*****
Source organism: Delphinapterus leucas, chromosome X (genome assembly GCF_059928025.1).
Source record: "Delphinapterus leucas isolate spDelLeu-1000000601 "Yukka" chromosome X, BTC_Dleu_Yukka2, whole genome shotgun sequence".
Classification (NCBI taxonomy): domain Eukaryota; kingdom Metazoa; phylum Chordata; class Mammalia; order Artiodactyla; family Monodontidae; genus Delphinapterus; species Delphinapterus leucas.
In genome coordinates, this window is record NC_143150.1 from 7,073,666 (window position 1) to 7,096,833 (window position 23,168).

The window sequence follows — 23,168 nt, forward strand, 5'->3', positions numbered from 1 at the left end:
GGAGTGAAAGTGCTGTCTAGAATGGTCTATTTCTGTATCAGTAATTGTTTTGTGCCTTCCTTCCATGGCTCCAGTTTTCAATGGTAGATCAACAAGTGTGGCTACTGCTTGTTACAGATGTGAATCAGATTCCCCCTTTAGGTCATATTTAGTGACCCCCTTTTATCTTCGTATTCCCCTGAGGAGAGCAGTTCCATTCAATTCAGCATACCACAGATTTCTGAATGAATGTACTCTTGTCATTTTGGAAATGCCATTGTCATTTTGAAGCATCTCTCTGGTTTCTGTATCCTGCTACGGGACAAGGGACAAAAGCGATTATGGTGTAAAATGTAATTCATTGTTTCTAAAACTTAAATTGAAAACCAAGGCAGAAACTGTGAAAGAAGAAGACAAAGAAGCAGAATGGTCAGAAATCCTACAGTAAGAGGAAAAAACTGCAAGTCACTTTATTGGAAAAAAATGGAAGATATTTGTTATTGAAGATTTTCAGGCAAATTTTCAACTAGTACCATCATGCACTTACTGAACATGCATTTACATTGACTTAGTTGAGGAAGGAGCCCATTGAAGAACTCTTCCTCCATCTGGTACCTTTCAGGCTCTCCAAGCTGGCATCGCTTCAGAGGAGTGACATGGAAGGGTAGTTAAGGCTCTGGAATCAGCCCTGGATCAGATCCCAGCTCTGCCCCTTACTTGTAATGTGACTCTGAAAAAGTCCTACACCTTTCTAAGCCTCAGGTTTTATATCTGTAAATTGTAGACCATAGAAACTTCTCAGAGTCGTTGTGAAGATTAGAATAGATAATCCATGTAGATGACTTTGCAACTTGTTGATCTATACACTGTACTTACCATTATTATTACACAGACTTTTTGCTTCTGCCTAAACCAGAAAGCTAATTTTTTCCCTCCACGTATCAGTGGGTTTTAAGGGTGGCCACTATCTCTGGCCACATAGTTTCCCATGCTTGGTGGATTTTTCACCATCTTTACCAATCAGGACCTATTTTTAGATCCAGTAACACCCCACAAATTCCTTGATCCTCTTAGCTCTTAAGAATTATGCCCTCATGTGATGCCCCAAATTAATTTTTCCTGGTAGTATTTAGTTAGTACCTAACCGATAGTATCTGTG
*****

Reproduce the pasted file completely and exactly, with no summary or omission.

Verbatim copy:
Source organism: Delphinapterus leucas, chromosome X (genome assembly GCF_059928025.1).
Source record: "Delphinapterus leucas isolate spDelLeu-1000000601 "Yukka" chromosome X, BTC_Dleu_Yukka2, whole genome shotgun sequence".
Classification (NCBI taxonomy): domain Eukaryota; kingdom Metazoa; phylum Chordata; class Mammalia; order Artiodactyla; family Monodontidae; genus Delphinapterus; species Delphinapterus leucas.
In genome coordinates, this window is record NC_143150.1 from 7,073,666 (window position 1) to 7,096,833 (window position 23,168).

The window sequence follows — 23,168 nt, forward strand, 5'->3', positions numbered from 1 at the left end:
GGAGTGAAAGTGCTGTCTAGAATGGTCTATTTCTGTATCAGTAATTGTTTTGTGCCTTCCTTCCATGGCTCCAGTTTTCAATGGTAGATCAACAAGTGTGGCTACTGCTTGTTACAGATGTGAATCAGATTCCCCCTTTAGGTCATATTTAGTGACCCCCTTTTATCTTCGTATTCCCCTGAGGAGAGCAGTTCCATTCAATTCAGCATACCACAGATTTCTGAATGAATGTACTCTTGTCATTTTGGAAATGCCATTGTCATTTTGAAGCATCTCTCTGGTTTCTGTATCCTGCTACGGGACAAGGGACAAAAGCGATTATGGTGTAAAATGTAATTCATTGTTTCTAAAACTTAAATTGAAAACCAAGGCAGAAACTGTGAAAGAAGAAGACAAAGAAGCAGAATGGTCAGAAATCCTACAGTAAGAGGAAAAAACTGCAAGTCACTTTATTGGAAAAAAATGGAAGATATTTGTTATTGAAGATTTTCAGGCAAATTTTCAACTAGTACCATCATGCACTTACTGAACATGCATTTACATTGACTTAGTTGAGGAAGGAGCCCATTGAAGAACTCTTCCTCCATCTGGTACCTTTCAGGCTCTCCAAGCTGGCATCGCTTCAGAGGAGTGACATGGAAGGGTAGTTAAGGCTCTGGAATCAGCCCTGGATCAGATCCCAGCTCTGCCCCTTACTTGTAATGTGACTCTGAAAAAGTCCTACACCTTTCTAAGCCTCAGGTTTTATATCTGTAAATTGTAGACCATAGAAACTTCTCAGAGTCGTTGTGAAGATTAGAATAGATAATCCATGTAGATGACTTTGCAACTTGTTGATCTATACACTGTACTTACCATTATTATTACACAGACTTTTTGCTTCTGCCTAAACCAGAAAGCTAATTTTTTCCCTCCACGTATCAGTGGGTTTTAAGGGTGGCCACTATCTCTGGCCACATAGTTTCCCATGCTTGGTGGATTTTTCACCATCTTTACCAATCAGGACCTATTTTTAGATCCAGTAACACCCCACAAATTCCTTGATCCTCTTAGCTCTTAAGAATTATGCCCTCATGTGATGCCCCAAATTAATTTTTCCTGGTAGTATTTAGTTAGTACCTAACCGATAGTATCTGTG